Organization redistributes gleaned produce to low-income areas


Glean KY

Aspen Gage

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One organization in Lexington is doing their part to battle food waste and hunger in Kentucky.

Glean KY, a charity-based organization, goes to supermarkets, groceries, farms, and orchards to “glean” or collect fruits and vegetables that would otherwise be thrown out.

Glean KY combats the lack of affordability and accessibility to produce in low-income areas by taking the produce from far away places and expensive markets and delivering them directly to ministries and organizations that provide for the community.

According to Glean KY coordinator Todd Johnson, the gleaning process never stops, but collection does slow down in times that certain farm crops are not in season. In this case, the organization relies on their volunteers to go and glean from local supermarkets and groceries, collecting fruits and vegetables that are deemed “not good for sale.”

From here, volunteers will take the food straight to services like churches and the Hope Center, where their workers will then distribute the food to those in need.

“We try to serve all the under-served populations, which can change over time,” Johnson said. “We do a lot for the Latino community, the refugee community. We do a lot for kids and backpack programs.”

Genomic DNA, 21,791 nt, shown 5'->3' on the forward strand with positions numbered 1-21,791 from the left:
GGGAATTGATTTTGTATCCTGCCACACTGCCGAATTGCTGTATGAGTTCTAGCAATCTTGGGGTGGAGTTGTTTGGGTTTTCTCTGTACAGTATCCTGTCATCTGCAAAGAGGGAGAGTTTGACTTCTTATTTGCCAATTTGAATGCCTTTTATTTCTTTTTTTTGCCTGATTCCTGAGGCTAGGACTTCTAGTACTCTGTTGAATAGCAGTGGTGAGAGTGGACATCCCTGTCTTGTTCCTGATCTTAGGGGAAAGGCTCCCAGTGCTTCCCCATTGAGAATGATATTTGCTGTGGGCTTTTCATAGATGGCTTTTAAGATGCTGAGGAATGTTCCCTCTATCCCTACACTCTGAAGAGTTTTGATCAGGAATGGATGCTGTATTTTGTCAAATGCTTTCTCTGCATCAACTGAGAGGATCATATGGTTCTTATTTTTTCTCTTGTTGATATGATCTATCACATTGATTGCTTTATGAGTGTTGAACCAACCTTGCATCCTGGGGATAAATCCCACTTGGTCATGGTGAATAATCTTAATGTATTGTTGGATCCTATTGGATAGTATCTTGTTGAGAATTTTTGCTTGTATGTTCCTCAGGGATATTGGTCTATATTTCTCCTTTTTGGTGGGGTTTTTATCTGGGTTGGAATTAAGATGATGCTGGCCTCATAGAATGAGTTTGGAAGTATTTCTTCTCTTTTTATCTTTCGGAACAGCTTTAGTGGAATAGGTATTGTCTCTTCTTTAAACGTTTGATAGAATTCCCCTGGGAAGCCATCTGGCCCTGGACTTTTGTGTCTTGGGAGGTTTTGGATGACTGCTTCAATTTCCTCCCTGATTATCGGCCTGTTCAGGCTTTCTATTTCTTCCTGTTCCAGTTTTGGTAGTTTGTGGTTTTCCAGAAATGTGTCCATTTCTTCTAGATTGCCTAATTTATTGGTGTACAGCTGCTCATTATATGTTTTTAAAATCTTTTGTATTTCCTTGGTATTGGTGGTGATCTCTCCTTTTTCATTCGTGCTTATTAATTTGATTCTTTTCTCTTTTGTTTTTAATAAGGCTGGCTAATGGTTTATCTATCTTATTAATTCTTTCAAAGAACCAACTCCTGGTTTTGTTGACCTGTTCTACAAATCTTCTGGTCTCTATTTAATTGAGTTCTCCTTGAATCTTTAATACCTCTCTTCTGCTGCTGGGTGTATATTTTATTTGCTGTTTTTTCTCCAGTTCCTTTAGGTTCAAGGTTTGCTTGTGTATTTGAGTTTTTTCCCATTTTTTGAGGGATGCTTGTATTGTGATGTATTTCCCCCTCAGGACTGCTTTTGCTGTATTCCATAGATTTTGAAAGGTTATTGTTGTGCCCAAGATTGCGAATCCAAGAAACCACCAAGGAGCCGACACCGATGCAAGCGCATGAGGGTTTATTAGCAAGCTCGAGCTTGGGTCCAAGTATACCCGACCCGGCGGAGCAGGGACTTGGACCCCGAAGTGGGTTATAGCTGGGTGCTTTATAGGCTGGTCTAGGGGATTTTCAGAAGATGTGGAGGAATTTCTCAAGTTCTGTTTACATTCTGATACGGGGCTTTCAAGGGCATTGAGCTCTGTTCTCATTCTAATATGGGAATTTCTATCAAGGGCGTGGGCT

Johnson said a challenge that they face from serving such a large demographic of people is getting them to incorporate strange or exotic foods into their meals. Glean KY works to combat this by partnering with different organizations to bring food education to the Lexington community. 

According to Johnson, last December Glean KY and their volunteers connected with Whole Foods and made 130 pumpkins pies to deliver to homes.

“It eliminates a barrier that way,” Johnson said. “Hopefully, once the food has been processed they might be more willing to incorporate it.”

Glean KY is having their 8th annual Heirloom Seed Sale on Saturday. Heirloom seeds are seeds that have been harvested and passed down through generations of family, making them high quality. They are non-GMO also, which is uncommon in mainstream seed sales.

The seeds self-pollinate and are long lasting, so they do not have to be re-bought every time they are planted. This sale benefits the expansion of Glean KY to different counties in Kentucky. The event is from 9 a.m. to 12 p.m. at Hunter Presbyterian Church.

Caroline Eastus, an undecided freshman, said she plans to attend the seed sale this year with friends that encouraged her to try it.

“I’m not from here, so I always look for an opportunity to try cool stuff,” Eastus said. “So we’re all going together, I’m excited. I hope the weather is good.”

Glean KY has gleaned 11,572 pounds of produce in 2016 and volunteered 2,404 hours in 2015, according to their website.

“A value of ours is that we want to be community builders,” Johnson said. “The numbers are really important to us; we gleaned over 850,000 pounds since 2010. I think we’ll reach the one million pound mark by the end of this year.”